Backlash against Teams?
Two articles does not make a trend, but I can’t help but notice that two of my favorite sources of business literature (ones that tend to be supportive of my approach to the “human side” of organizations) have recently published pieces that seem to be “pushing back” against proponents of “soft” things like effective teams, and healthy relationships.
The first was the HBR article on the Great Intimidators, that I wrote about twice (first, second). The second is Jeffrey Pfeffer’s column in Business 2.0 this month that says if you want to achieve greatness, you might have to make people mad. He provides an example of a guy who made it to the top by focusing on the people that could help him and basically leaving others in the dust (which tends to get those people mad).
Pfeffer makes reference to all the “talk about teamwork” that is “in vogue” in business today, implying that perhaps it might be a fad and that making people mad “works.” But this seems to imply that teamwork is all about people liking each other. Pfeffer even says that his Stanford MBA students
…seem to want, above all, to be liked by their peers. They avoid arguing too vigorously with one another in class and tell me their goal is to build a network of supportive friends. They seem convinced that they’ll have great careers if only they can develop reputations for getting along.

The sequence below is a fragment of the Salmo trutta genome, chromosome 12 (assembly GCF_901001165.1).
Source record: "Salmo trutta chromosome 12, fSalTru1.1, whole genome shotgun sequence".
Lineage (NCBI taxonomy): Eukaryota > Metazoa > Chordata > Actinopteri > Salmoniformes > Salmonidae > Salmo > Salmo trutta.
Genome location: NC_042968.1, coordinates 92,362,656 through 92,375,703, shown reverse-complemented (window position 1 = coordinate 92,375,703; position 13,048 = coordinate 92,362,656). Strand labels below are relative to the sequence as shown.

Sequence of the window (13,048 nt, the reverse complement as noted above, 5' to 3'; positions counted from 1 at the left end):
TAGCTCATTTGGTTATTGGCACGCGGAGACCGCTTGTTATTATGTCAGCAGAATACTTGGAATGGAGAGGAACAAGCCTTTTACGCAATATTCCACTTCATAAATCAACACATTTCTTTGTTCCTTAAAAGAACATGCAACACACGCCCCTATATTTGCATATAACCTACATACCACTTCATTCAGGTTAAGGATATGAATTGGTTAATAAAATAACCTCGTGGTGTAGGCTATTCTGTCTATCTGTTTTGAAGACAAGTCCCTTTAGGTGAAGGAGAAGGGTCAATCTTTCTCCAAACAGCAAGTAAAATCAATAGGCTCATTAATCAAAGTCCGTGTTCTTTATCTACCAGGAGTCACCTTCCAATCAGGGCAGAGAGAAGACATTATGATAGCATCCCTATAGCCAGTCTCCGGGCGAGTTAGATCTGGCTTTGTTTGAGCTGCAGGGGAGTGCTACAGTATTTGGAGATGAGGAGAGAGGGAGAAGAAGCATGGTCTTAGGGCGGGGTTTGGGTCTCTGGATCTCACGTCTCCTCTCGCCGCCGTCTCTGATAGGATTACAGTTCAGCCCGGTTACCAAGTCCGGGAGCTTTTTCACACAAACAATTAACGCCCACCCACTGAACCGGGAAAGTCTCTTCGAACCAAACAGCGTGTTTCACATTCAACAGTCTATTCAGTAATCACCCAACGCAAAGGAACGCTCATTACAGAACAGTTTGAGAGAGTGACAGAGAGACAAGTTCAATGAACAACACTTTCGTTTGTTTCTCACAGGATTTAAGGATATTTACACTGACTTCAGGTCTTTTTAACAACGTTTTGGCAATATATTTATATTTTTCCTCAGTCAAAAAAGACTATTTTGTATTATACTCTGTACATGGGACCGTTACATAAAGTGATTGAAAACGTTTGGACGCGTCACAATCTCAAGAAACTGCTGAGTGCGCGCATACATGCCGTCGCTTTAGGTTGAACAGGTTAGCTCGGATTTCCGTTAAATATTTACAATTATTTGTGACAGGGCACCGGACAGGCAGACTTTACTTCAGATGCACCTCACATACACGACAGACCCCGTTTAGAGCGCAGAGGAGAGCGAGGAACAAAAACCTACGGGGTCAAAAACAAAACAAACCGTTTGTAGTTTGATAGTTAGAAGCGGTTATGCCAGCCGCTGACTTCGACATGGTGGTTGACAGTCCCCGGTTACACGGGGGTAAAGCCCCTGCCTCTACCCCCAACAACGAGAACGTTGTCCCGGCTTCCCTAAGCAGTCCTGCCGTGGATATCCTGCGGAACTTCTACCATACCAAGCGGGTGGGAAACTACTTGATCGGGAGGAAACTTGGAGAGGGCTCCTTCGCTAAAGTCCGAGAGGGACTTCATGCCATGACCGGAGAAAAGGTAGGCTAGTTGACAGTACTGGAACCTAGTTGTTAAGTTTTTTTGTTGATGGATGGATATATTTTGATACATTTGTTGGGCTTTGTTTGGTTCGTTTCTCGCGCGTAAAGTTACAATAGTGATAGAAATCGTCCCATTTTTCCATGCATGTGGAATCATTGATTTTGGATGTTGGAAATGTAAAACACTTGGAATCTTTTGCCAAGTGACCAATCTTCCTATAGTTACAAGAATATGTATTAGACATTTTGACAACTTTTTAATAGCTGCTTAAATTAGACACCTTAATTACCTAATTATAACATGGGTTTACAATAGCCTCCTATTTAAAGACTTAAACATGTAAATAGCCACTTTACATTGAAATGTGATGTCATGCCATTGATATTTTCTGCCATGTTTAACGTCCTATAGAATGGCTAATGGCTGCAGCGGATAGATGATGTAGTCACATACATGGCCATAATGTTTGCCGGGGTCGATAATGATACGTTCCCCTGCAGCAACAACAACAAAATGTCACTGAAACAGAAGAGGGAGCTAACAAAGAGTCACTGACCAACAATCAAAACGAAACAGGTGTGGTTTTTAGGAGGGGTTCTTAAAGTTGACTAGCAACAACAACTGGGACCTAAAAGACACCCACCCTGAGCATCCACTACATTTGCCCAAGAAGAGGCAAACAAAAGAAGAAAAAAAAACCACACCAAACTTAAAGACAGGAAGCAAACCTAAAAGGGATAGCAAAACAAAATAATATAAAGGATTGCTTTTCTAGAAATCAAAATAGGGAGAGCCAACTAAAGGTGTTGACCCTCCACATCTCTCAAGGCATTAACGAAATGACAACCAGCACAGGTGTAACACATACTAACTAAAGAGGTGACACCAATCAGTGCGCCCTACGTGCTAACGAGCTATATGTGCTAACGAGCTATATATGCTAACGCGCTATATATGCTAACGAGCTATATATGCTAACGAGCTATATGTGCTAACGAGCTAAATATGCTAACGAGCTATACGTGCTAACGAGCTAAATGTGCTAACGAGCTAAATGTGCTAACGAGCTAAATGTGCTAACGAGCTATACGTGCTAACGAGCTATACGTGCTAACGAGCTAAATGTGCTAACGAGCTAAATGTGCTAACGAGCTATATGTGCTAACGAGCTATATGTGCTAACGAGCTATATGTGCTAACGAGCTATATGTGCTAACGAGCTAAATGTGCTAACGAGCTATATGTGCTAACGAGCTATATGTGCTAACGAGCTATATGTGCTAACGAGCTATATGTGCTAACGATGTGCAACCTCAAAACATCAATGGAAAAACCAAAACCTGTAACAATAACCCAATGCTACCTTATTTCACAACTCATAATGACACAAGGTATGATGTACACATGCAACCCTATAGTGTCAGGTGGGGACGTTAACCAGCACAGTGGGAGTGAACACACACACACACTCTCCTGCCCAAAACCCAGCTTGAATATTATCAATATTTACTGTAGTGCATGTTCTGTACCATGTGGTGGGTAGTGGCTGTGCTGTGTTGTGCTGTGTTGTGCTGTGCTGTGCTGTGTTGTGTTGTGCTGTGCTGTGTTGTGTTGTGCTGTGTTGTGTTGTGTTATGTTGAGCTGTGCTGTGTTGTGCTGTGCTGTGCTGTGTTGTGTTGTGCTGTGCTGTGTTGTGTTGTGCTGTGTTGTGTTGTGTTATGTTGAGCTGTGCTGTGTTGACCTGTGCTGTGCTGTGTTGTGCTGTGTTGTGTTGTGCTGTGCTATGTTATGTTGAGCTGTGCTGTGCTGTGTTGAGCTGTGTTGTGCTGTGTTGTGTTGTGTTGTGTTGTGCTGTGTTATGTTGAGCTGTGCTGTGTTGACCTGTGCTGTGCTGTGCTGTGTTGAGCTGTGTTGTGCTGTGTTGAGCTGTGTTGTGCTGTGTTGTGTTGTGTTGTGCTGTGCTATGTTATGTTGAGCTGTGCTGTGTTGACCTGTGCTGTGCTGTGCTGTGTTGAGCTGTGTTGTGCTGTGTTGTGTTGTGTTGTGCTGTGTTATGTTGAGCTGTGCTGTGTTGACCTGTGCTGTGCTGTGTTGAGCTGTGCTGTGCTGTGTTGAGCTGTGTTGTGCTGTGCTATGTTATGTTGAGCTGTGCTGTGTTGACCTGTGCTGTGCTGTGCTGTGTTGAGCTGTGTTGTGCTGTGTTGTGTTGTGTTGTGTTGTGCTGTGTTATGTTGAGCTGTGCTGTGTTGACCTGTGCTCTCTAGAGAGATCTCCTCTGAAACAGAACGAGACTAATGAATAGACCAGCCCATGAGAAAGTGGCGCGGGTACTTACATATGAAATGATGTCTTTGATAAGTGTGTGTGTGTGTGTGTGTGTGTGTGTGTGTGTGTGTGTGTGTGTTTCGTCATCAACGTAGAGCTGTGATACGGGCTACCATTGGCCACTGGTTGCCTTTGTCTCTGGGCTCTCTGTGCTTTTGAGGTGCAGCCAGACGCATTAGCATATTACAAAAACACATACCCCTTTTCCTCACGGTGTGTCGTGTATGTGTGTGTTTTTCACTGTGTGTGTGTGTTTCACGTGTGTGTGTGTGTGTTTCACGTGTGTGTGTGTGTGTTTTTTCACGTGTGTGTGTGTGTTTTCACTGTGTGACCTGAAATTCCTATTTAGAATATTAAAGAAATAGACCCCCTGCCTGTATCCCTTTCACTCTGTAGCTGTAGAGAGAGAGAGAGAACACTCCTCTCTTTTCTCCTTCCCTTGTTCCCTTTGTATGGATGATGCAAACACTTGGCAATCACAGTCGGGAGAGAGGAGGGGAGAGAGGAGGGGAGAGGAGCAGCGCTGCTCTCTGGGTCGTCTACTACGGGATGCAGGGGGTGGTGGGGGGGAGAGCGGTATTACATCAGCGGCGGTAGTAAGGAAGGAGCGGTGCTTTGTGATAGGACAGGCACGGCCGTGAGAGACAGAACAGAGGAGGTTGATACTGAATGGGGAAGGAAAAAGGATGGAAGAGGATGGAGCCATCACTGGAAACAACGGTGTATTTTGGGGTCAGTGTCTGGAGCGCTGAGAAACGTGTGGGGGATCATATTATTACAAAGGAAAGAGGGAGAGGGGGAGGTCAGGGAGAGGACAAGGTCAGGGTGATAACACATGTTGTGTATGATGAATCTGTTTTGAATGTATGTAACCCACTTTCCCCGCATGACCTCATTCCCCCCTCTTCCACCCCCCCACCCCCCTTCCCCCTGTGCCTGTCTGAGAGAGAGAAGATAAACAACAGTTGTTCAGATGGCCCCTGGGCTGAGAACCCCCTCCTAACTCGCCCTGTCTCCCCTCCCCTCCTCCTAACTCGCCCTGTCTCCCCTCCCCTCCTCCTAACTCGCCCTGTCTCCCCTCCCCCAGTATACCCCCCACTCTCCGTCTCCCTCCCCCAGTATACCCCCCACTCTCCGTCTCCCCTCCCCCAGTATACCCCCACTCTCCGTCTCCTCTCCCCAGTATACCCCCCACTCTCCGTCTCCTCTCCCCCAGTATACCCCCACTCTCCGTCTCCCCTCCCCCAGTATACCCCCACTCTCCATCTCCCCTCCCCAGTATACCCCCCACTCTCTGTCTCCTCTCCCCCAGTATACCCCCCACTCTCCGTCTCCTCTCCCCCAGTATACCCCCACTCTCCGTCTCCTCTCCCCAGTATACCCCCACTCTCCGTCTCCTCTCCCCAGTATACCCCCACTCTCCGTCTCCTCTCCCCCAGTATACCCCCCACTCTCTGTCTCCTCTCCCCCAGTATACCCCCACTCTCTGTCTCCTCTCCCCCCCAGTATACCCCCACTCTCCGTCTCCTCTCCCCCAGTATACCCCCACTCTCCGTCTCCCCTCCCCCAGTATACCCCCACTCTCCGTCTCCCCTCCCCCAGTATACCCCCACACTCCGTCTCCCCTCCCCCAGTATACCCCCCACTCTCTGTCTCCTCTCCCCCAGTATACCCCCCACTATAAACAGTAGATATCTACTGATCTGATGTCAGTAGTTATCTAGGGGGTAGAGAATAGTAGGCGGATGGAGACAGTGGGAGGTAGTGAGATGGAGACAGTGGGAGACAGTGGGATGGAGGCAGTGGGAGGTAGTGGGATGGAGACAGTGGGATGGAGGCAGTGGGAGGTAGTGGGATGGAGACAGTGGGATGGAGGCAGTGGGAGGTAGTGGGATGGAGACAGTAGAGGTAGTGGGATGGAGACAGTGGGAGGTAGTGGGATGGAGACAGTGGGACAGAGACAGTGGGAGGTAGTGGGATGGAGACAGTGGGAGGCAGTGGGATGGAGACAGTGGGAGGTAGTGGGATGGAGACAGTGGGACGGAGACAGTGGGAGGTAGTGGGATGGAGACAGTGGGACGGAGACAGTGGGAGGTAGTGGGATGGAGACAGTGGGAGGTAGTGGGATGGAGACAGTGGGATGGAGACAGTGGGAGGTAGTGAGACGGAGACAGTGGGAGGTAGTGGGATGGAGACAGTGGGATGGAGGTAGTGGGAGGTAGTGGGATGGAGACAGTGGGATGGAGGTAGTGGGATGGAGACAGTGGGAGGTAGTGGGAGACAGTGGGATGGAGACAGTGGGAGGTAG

Whoa, whoa, whoa. In effective teams (and effective relationships), people argue quite vigorously. It is a myth that good teams don’t have conflict. They have it all the time—it just doesn’t stop them in their tracks. Supportive friends should tell you the truth and getting along requires people to speak authentically. Not everyone has to like you, and I do agree that you can actually become quite a star and alienate large groups of people at the same time. But I don’t see this as contradictory to the work being done in support of team effectiveness and managing human dynamics in organizations.